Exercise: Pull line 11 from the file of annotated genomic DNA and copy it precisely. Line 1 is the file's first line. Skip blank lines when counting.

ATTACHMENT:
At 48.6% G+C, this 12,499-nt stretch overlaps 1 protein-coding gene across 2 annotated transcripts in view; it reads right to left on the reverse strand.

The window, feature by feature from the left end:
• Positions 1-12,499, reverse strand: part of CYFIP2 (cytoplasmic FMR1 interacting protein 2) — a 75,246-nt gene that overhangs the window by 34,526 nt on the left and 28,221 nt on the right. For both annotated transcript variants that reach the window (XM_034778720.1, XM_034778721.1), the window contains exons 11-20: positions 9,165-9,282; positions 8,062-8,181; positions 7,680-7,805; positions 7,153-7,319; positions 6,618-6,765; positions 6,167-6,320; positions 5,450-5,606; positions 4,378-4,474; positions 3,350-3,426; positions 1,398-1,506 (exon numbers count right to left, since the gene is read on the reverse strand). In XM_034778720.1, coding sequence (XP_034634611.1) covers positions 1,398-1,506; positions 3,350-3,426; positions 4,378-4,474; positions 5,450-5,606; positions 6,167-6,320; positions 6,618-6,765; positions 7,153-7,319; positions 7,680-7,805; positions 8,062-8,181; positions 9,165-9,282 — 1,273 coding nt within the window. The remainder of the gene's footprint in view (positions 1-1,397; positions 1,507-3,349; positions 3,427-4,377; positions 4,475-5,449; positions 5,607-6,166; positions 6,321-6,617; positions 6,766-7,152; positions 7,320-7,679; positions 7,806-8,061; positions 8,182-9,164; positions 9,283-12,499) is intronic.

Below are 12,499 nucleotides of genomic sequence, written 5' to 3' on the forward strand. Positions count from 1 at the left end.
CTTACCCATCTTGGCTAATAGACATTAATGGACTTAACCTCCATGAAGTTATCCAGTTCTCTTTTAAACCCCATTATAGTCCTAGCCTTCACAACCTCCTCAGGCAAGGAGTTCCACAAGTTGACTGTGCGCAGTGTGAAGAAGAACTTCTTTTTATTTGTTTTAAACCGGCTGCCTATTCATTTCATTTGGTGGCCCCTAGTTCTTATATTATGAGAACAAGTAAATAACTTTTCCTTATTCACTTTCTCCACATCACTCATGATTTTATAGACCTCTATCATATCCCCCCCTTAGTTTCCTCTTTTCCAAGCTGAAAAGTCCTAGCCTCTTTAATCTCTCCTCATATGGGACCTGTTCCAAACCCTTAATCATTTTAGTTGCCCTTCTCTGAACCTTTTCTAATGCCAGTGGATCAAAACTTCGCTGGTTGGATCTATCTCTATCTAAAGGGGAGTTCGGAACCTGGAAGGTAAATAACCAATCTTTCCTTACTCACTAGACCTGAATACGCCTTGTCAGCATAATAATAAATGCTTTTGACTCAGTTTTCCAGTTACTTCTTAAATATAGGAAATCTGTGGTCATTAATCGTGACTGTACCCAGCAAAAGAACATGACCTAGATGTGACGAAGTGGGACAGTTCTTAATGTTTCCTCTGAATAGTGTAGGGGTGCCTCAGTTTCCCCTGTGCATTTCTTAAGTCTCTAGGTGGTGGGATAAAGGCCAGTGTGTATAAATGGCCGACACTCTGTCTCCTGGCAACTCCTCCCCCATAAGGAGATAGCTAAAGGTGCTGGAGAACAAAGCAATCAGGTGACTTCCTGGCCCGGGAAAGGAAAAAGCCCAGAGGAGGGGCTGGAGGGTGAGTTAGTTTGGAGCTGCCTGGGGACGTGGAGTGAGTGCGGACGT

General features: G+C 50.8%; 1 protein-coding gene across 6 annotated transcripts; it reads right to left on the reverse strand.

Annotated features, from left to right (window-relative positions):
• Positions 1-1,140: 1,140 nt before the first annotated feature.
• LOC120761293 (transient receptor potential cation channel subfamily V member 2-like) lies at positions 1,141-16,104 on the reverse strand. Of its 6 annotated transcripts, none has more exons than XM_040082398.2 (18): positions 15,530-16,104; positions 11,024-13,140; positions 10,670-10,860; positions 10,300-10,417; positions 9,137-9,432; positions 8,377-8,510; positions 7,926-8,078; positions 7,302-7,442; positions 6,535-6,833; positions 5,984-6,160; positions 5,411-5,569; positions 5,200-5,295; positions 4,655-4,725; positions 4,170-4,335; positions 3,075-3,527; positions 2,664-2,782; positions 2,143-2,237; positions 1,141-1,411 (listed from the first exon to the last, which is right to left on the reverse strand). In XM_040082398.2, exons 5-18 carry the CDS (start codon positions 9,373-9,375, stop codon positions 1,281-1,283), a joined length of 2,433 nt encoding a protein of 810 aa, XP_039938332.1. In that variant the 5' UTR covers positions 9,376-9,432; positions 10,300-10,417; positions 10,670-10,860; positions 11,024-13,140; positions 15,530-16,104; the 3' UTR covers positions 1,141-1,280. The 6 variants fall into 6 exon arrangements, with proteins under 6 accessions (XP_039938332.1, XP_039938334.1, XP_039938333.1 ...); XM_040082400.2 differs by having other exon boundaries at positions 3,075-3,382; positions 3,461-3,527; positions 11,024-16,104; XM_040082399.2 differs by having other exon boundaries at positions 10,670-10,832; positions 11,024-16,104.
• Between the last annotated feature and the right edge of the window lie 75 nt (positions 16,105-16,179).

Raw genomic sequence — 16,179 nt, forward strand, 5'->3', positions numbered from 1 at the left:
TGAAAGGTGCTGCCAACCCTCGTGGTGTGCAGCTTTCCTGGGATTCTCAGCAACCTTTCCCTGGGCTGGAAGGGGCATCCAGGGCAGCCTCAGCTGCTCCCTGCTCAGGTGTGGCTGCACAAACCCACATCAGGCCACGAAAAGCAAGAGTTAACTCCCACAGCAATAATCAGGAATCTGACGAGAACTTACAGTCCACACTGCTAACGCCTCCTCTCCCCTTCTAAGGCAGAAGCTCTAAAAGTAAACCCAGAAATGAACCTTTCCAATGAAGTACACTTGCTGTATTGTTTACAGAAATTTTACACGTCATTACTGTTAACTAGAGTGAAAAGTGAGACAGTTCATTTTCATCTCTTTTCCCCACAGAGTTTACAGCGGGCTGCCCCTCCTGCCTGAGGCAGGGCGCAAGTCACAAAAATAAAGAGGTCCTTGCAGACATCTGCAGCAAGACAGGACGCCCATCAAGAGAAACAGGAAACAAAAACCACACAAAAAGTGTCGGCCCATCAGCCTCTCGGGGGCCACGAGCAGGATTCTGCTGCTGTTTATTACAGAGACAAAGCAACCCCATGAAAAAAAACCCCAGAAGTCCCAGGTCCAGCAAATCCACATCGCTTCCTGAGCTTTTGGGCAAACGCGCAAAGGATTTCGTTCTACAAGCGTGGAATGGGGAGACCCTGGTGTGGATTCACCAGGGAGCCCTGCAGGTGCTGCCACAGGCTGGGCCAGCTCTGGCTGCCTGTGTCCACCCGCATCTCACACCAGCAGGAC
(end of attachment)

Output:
Raw genomic sequence — 16,179 nt, forward strand, 5'->3', positions numbered from 1 at the left: